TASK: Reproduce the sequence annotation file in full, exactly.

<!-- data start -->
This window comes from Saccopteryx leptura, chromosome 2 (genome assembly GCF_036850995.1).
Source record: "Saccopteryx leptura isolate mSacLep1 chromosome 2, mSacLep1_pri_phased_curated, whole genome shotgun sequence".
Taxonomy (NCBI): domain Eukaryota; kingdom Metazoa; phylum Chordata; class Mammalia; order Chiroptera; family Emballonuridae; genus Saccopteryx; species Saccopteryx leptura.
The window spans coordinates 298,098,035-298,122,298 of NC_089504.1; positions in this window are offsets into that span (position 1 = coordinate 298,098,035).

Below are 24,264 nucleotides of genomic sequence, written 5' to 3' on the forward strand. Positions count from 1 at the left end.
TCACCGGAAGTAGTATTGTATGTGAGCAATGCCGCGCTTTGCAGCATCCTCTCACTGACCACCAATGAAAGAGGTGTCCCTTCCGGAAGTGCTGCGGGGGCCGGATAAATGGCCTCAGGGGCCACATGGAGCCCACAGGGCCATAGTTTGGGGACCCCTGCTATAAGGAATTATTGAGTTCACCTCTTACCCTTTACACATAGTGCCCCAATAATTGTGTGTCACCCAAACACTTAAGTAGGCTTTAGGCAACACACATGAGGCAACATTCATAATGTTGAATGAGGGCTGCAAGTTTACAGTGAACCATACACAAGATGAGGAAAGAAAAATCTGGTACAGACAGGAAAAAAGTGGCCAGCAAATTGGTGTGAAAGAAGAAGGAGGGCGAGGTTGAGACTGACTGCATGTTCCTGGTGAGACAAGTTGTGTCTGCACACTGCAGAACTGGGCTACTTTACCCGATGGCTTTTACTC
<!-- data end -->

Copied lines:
This window comes from Saccopteryx leptura, chromosome 2 (genome assembly GCF_036850995.1).
Source record: "Saccopteryx leptura isolate mSacLep1 chromosome 2, mSacLep1_pri_phased_curated, whole genome shotgun sequence".
Taxonomy (NCBI): domain Eukaryota; kingdom Metazoa; phylum Chordata; class Mammalia; order Chiroptera; family Emballonuridae; genus Saccopteryx; species Saccopteryx leptura.
The window spans coordinates 298,098,035-298,122,298 of NC_089504.1; positions in this window are offsets into that span (position 1 = coordinate 298,098,035).

Below are 24,264 nucleotides of genomic sequence, written 5' to 3' on the forward strand. Positions count from 1 at the left end.
TCACCGGAAGTAGTATTGTATGTGAGCAATGCCGCGCTTTGCAGCATCCTCTCACTGACCACCAATGAAAGAGGTGTCCCTTCCGGAAGTGCTGCGGGGGCCGGATAAATGGCCTCAGGGGCCACATGGAGCCCACAGGGCCATAGTTTGGGGACCCCTGCTATAAGGAATTATTGAGTTCACCTCTTACCCTTTACACATAGTGCCCCAATAATTGTGTGTCACCCAAACACTTAAGTAGGCTTTAGGCAACACACATGAGGCAACATTCATAATGTTGAATGAGGGCTGCAAGTTTACAGTGAACCATACACAAGATGAGGAAAGAAAAATCTGGTACAGACAGGAAAAAAGTGGCCAGCAAATTGGTGTGAAAGAAGAAGGAGGGCGAGGTTGAGACTGACTGCATGTTCCTGGTGAGACAAGTTGTGTCTGCACACTGCAGAACTGGGCTACTTTACCCGATGGCTTTTACTC